Prostheses and Implants
Lasers
Stress analysis
Shear stress
Anemometers
Steady flow
Flow structure
Shear flow
Flow fields

All Science Journal Classification (ASJC) codes

  • Biophysics
  • Bioengineering
  • Biomaterials
  • Biomedical Engineering

Cite this

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title = "Identification of Peak Stresses in Cardiac Prostheses: Two-Dimensional A Comparison of Two-Dimensional Versus Three-Dimensional Principal Stress Analyses",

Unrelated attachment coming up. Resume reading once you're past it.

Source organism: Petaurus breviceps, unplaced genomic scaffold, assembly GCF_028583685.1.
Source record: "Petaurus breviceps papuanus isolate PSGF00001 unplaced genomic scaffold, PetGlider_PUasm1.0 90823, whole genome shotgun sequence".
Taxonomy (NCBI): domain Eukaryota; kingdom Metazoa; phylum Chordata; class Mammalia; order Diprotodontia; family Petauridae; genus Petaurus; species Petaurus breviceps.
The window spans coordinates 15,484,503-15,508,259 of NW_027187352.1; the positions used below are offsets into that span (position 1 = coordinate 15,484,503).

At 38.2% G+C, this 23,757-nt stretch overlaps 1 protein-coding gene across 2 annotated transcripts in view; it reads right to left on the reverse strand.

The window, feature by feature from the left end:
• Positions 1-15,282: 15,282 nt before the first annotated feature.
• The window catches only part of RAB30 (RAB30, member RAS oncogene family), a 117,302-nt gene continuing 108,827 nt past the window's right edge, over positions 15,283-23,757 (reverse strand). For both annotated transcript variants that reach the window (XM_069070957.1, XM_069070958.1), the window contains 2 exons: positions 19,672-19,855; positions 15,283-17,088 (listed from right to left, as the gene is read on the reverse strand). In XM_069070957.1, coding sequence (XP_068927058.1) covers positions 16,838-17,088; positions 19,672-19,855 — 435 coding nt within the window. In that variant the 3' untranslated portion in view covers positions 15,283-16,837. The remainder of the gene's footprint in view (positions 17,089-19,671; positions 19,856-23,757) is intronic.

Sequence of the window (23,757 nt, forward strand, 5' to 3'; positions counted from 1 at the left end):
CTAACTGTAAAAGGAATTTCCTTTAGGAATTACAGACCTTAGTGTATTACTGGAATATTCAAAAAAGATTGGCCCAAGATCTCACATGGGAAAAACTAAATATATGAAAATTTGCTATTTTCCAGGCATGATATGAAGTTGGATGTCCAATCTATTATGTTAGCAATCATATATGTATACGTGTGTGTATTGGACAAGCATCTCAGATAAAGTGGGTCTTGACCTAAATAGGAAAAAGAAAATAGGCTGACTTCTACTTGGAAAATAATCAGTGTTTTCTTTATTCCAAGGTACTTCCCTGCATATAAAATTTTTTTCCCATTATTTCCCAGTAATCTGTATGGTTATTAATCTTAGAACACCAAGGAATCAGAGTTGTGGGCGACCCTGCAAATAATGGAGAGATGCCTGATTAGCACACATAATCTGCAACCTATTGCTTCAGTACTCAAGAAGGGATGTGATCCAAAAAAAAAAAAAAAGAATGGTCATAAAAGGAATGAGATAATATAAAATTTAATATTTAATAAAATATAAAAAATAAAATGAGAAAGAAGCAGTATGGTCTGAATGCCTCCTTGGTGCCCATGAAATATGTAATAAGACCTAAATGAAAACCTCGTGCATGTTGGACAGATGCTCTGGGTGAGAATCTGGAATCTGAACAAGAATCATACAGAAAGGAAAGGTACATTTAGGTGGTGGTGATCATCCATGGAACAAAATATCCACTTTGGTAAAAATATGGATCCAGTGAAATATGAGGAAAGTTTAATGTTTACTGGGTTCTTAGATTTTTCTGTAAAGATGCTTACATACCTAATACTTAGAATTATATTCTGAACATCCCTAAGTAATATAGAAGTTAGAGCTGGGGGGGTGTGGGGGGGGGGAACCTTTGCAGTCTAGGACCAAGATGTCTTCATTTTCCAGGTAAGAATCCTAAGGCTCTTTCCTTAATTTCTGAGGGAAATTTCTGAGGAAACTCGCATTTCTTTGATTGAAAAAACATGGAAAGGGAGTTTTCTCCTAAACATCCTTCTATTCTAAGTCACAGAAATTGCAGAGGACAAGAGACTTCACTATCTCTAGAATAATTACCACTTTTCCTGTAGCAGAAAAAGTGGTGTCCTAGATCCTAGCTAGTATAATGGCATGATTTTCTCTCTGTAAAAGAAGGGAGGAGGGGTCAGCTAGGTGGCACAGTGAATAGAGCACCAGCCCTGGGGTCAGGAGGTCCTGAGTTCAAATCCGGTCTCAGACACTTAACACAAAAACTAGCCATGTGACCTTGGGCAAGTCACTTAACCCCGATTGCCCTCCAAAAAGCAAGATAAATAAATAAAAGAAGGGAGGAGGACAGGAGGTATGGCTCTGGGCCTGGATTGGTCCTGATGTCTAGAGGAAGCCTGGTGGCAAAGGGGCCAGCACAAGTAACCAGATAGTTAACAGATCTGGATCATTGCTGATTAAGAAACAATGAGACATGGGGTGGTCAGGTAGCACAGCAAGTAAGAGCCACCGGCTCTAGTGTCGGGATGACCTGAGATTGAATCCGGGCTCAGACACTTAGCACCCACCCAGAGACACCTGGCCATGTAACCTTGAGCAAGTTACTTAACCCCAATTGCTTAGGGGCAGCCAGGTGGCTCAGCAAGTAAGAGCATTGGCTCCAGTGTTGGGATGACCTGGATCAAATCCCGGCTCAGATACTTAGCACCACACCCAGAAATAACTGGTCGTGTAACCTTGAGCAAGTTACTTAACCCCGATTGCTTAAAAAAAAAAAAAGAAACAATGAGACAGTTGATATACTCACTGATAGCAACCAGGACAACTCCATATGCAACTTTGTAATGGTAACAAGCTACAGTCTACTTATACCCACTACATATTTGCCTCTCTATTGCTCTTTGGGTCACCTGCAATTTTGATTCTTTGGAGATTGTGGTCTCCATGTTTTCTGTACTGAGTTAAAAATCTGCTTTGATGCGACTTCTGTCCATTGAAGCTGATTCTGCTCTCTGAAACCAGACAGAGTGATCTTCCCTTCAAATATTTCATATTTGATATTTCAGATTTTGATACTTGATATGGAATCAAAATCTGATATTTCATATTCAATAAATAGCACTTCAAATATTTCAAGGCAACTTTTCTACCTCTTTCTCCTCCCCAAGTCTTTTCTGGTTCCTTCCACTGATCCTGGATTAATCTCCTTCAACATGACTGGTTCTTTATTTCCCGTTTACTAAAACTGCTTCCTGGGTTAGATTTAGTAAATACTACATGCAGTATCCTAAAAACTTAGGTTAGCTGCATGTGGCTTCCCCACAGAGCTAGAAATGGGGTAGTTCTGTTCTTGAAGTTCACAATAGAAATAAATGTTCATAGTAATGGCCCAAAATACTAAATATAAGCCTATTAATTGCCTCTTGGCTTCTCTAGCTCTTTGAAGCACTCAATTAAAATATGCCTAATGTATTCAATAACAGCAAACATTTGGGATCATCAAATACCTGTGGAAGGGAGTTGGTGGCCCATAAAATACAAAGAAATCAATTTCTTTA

abstract = "This study assessed the accuracy of using a two-dimensional principal stress analysis compared to a three-dimensional analysis in estimating peak turbulent stresses in complex three-dimensional flows associated with cardiac prostheses. Three-component, coincident laser Doppler anemometer measurements were obtained in steady flow downstream of three prosthetic valves: a St. Jude bileaflet, Bjork-Shiley monostrut tilting disc, and Starr-Edwards ball and cage. Two-dimensional and three-dimensional principal stress analyses were performed to identify local peak stresses. Valves with locally two-dimensional flows exhibited a 10- 15{\%} underestimation of the largest measured normal stresses compared to the three-dimensional principal stresses. In nearly all flows, measured shear stresses underestimated peak principal shear stresses by 10-100{\%}. Differences between the two-dimensional and three-dimensional principal stress analysis were less than 10{\%} in locally two-dimensional flows. In three-dimensional flows, the two- dimensional principal stresses typically underestimated three-dimensional values by nearly 20{\%}. However, the agreement of the two-dimensional principal stress with the three-dimensional principal stresses was dependent upon the two velocity-components used in the two-dimensional analysis, and was observed to vary across the valve flow field because of flow structure variation. The use of a two-dimensional principal stress analysis with two-component velocity data obtained from measurements misaligned with the plane of maximum mean flow shear can underpredict maximum shear stresses by as much as 100{\%}.",